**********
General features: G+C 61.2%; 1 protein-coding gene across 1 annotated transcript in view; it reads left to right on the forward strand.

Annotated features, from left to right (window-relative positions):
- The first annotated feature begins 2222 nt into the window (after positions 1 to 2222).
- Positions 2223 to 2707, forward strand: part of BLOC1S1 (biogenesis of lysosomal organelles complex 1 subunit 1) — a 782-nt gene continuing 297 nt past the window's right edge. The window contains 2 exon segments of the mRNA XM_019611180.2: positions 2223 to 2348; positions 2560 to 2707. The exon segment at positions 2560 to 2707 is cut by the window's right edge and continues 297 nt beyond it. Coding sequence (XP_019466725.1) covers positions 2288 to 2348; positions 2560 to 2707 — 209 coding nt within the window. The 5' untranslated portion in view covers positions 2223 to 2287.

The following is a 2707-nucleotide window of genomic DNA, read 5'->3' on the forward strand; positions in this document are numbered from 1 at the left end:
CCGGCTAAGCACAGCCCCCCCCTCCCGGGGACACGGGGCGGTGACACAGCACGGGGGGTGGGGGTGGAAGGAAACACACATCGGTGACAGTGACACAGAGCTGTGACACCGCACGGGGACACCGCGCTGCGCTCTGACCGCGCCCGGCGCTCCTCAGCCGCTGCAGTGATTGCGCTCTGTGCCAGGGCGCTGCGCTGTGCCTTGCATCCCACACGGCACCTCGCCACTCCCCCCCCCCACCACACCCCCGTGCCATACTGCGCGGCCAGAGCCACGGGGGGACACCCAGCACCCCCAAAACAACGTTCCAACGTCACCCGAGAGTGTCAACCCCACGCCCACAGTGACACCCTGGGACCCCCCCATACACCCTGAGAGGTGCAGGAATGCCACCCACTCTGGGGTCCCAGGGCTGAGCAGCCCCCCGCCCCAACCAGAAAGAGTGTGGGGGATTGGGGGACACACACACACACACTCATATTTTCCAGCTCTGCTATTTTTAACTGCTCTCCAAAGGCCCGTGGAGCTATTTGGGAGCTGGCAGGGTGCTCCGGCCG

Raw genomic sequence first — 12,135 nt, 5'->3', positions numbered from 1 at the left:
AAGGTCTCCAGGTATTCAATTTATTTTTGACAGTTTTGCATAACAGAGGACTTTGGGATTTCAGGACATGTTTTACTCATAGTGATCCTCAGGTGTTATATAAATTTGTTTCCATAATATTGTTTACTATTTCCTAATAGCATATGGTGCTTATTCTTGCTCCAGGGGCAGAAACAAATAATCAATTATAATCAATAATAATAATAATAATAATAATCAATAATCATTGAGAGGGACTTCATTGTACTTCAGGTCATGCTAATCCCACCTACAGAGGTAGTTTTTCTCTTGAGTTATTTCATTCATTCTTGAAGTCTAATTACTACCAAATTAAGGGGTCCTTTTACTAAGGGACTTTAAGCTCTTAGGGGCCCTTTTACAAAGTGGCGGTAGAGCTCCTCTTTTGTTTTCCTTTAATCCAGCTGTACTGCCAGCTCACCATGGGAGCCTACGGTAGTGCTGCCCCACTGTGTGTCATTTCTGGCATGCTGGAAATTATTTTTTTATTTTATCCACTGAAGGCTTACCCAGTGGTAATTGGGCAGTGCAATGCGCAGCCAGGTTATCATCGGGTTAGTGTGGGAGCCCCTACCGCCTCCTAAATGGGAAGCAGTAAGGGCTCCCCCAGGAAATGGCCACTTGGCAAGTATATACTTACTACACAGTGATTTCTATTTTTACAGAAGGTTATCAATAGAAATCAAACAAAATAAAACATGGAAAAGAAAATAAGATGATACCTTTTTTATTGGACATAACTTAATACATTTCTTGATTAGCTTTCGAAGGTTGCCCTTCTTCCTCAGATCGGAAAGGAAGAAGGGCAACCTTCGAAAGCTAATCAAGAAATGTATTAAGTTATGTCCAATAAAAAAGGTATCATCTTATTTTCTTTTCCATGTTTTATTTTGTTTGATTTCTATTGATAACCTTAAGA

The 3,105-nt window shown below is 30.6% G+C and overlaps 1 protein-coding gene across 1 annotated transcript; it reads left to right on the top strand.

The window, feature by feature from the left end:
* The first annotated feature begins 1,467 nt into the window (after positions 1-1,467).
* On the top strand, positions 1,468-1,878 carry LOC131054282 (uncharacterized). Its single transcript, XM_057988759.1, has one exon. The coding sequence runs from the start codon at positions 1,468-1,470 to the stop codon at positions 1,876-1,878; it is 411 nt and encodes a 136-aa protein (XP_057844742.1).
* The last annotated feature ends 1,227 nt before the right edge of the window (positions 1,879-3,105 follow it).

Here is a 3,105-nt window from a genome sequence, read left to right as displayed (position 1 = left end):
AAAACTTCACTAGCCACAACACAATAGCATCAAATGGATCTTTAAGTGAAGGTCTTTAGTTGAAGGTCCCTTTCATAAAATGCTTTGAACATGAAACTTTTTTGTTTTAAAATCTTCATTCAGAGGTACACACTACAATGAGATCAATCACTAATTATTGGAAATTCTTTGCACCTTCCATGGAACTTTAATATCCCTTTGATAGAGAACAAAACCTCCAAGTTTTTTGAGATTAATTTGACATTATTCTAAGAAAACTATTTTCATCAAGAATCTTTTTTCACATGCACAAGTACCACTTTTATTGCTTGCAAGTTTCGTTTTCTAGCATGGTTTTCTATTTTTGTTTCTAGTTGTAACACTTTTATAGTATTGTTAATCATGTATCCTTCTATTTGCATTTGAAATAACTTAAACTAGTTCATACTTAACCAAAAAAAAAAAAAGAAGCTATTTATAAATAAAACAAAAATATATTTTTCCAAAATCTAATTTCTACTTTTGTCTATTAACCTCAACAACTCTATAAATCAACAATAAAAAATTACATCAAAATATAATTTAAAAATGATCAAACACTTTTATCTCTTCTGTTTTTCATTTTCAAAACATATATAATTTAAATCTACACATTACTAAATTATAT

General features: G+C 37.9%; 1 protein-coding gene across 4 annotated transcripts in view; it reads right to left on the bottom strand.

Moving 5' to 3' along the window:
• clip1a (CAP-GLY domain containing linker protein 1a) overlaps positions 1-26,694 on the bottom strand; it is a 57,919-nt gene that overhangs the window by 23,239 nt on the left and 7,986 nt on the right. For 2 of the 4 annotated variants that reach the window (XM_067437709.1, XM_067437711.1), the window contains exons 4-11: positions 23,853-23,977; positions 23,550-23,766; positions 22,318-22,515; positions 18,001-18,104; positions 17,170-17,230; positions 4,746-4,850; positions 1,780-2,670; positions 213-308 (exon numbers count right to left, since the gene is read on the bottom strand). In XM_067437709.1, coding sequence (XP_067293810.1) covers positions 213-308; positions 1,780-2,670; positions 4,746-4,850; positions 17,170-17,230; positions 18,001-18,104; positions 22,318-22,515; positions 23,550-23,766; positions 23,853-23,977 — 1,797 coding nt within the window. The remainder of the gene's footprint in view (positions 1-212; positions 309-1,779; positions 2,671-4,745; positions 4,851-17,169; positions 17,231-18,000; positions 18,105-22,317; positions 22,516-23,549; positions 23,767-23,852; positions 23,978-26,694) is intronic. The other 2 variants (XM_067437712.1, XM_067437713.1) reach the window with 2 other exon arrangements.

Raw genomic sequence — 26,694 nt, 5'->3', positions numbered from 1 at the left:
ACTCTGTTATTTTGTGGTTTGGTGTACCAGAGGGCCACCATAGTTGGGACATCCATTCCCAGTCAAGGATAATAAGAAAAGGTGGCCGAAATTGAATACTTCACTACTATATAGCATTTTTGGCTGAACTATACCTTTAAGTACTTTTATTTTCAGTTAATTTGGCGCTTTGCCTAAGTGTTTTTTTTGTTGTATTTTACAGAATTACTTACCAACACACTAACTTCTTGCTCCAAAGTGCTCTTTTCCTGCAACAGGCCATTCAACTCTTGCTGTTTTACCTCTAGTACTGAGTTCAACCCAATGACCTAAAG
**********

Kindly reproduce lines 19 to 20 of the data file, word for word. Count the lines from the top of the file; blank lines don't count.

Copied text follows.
Raw genomic sequence — 26,694 nt, 5'->3', positions numbered from 1 at the left:
ACTCTGTTATTTTGTGGTTTGGTGTACCAGAGGGCCACCATAGTTGGGACATCCATTCCCAGTCAAGGATAATAAGAAAAGGTGGCCGAAATTGAATACTTCACTACTATATAGCATTTTTGGCTGAACTATACCTTTAAGTACTTTTATTTTCAGTTAATTTGGCGCTTTGCCTAAGTGTTTTTTTTGTTGTATTTTACAGAATTACTTACCAACACACTAACTTCTTGCTCCAAAGTGCTCTTTTCCTGCAACAGGCCATTCAACTCTTGCTGTTTTACCTCTAGTACTGAGTTCAACCCAATGACCTAAAG